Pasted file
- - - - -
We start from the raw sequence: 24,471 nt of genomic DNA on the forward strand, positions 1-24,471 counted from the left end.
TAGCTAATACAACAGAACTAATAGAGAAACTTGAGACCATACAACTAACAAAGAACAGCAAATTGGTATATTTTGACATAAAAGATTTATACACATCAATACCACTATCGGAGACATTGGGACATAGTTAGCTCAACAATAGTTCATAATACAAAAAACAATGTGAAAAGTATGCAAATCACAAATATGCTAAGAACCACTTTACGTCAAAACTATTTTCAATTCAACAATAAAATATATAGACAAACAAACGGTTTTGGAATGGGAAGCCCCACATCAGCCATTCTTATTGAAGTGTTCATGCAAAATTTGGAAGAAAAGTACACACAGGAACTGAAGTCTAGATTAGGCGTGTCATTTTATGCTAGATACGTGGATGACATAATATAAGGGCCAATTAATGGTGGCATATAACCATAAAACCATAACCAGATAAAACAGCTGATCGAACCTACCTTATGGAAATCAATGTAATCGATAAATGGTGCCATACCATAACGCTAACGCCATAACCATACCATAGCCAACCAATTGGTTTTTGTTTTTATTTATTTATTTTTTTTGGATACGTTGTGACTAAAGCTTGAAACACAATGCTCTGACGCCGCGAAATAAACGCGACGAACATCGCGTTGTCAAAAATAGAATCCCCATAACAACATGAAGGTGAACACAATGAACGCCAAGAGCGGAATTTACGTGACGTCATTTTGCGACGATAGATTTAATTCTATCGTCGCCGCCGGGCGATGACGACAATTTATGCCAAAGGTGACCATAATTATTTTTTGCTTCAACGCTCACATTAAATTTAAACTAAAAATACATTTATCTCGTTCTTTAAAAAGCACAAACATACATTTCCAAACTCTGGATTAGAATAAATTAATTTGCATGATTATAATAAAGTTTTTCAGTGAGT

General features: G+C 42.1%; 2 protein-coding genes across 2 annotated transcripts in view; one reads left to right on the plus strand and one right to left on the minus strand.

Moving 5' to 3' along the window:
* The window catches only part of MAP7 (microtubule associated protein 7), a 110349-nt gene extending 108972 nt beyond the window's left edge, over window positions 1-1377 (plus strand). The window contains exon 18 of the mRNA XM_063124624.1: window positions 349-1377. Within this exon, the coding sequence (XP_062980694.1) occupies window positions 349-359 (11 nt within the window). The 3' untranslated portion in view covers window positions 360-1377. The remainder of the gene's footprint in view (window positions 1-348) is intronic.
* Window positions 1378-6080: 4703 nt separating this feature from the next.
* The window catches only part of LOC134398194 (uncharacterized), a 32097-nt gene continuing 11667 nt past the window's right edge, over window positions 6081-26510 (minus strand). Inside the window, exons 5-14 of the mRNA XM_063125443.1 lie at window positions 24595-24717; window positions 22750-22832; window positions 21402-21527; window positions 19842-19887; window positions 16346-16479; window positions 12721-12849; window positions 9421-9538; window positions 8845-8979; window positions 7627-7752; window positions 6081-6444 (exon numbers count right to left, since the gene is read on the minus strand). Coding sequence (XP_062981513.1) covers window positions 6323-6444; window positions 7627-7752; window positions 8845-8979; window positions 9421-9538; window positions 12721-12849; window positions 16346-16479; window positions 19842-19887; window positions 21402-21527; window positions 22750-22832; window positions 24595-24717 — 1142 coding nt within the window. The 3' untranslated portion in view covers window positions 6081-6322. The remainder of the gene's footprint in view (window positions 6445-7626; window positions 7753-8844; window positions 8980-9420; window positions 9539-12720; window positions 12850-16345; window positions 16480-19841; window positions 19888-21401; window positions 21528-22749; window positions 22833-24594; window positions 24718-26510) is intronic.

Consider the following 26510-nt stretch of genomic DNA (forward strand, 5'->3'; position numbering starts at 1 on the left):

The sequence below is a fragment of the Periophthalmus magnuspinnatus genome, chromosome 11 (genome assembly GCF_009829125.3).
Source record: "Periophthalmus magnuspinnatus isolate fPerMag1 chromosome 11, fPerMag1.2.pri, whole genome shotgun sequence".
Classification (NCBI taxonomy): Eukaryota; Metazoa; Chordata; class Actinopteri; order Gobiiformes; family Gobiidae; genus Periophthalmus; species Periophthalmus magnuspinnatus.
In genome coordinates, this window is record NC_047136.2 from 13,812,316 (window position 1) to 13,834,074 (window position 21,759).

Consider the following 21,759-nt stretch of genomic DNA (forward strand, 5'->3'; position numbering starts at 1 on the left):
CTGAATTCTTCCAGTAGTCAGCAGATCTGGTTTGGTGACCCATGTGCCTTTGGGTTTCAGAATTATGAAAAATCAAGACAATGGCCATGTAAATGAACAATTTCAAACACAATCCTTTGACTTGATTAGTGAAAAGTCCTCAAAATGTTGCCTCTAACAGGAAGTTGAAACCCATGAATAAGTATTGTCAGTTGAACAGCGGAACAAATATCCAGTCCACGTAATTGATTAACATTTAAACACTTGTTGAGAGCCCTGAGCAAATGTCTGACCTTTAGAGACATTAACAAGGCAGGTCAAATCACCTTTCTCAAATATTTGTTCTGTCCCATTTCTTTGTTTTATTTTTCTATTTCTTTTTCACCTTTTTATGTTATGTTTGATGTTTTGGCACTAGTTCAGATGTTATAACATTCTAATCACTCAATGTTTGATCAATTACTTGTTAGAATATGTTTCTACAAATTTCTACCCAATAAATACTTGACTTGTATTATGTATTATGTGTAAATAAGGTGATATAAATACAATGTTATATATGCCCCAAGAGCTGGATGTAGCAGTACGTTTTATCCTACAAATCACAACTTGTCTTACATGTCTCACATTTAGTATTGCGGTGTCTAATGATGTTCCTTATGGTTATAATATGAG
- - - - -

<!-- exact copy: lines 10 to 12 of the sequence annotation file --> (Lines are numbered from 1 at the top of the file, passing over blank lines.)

Source record: "Periophthalmus magnuspinnatus isolate fPerMag1 chromosome 11, fPerMag1.2.pri, whole genome shotgun sequence".
Classification (NCBI taxonomy): Eukaryota; Metazoa; Chordata; class Actinopteri; order Gobiiformes; family Gobiidae; genus Periophthalmus; species Periophthalmus magnuspinnatus.
In genome coordinates, this window is record NC_047136.2 from 13,812,316 (window position 1) to 13,834,074 (window position 21,759).